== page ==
Logic 1
326.019, 326.021 - Mathematical Logic 1
Winter Semester 2009
The course is an introduction to logic for students in
Computer Science and Mathematics.
The contents of the lecture is very similar to
the transcript by Martin Koehler of previous lectures:
pdf file.
(May contain some typos and small errors.)
For more details (some of which are not covered in the lecture) I recommend:
Bruno Buchberger: Logic for Computer Science
pdf file.
This material is copyrighted and is available only for the students
of this lecture and only for the purpose of study related to it.
Purpose
Understand the principles of Mathematical Logic and its mathematical models, aquire the skills for using it in Mathematics and Computer Science.
Contents
The principles of Mathematical Logic and its role in human activity.
Main models: propositional logic, first-order predicate logic, higher-order logic. Proof systems: correctness, completeness.
Practical use of Mathematical Logic in Mathematics (building theories, proving), and in Computer Science (automatic reasoning, programming, describing and proving properties of programs).
Organization
The lecture takes place on Thursdays:
8:30 to 12:45 in HS6.
If the lecture does not take place in a certain week, this will be announced
on this page.
- The exercises will not be scheduled separately, but will be interspersed
within the lecture at the appropriate places.
The home page of the lecture in WS 2008 may give you an idea about the contents
and the homeworks, although the current lecture will not be exactly the same.
Lectures
- Oct. 8: Lecture 1:
- Examples relating Logic to Mathematics and Computer Science:
- simple law text;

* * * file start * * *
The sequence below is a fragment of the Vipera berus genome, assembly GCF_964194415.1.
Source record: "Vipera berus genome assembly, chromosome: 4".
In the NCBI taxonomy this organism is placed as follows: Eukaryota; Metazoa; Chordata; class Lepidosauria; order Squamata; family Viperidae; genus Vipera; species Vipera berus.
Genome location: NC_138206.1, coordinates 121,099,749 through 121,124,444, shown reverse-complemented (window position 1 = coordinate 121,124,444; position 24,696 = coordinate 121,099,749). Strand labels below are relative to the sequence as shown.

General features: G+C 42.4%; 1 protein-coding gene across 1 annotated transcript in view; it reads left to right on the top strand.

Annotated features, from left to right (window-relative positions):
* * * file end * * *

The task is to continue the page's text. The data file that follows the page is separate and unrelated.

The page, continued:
- Russel's paradox;
- sorting by pattern matching;
- termination of programs.
- The role of Mathematics and Logic in science:
- intelectual problem solving: observe - solve - apply;
- applications of logic: verification of systems, semantic web.
- Demo of the Theorema system:
Theorema-Demo-Oct-2009.zip.
- Oct. 15: Lecture 2:
- Propositional Logic:
- Syntax.
- Semantics.
- Semantic equivalence, logical consequence.
- Proof methods: truth table.
- Homework 1:
logic-hw-1.pdf,
logic-hw-1.tex.
- Oct. 22: Lecture 3:
- Propositional Logic:
- Semantical based notions and properties.
- Proof method by rewriting.
- Resolution: correctness, completeness.
- Homework 2:
logic-hw-2.pdf,
logic-hw-2.tex.
- Oct. 29: Lecture 4:
- Propositional Logic: sequent calculus.
- No homework.
- Nov 5: Lecture 5:
- Nov. 12: Lecture 6:
- Unique-goal sequent calculus: reveiw of the rules and their difference from the old rules, axioms, corectness, completeness.
- Resolution: the inference rule and the method.
- The DPLL algorithm for propositional SAT.
- Homework 4:
logic-hw-4.pdf,
logic-hw-4.tex.
- Nov. 19: Lecture 7:
- Nov. 26: Lecture 8:
- Dec. 3: Lecture 9:
- Dec. 10: Lecture 10:
- Predicate Logic:
- proving by resolution
- the Herbrand theorem
- No homework
- Dec. 17: No lecture
- Jan. 14: Lecture 11:
- Jan. 21: Lecture 12 (last lecture):
- Double witness example.
- Proof in elementary analysis.
- Review of the material for the examination.
- Aspects concerning the relation between logic and programming.
- Jan. 28: Examination
- Theory: 08:30 - 10:00
- Exercises: 10:15 - 11:45
Homeworks:
Each exercise counts in your final examination.
In case you send your homeworks by e-mail, please use my address
tjebelea@risc.uni-linz.ac.at.
Also please use as name of the file[s] your name and the number of the homework, e. g. like
Mayer-3.pdf or Schreiner-J-4.ps.
Please do not use Windows Word files (*.doc) because the special symbols are not shown correctly on different systems. If you do not have alternative to Word, then please print the file using the option "Print to file" and send this file too.
T. Jebelean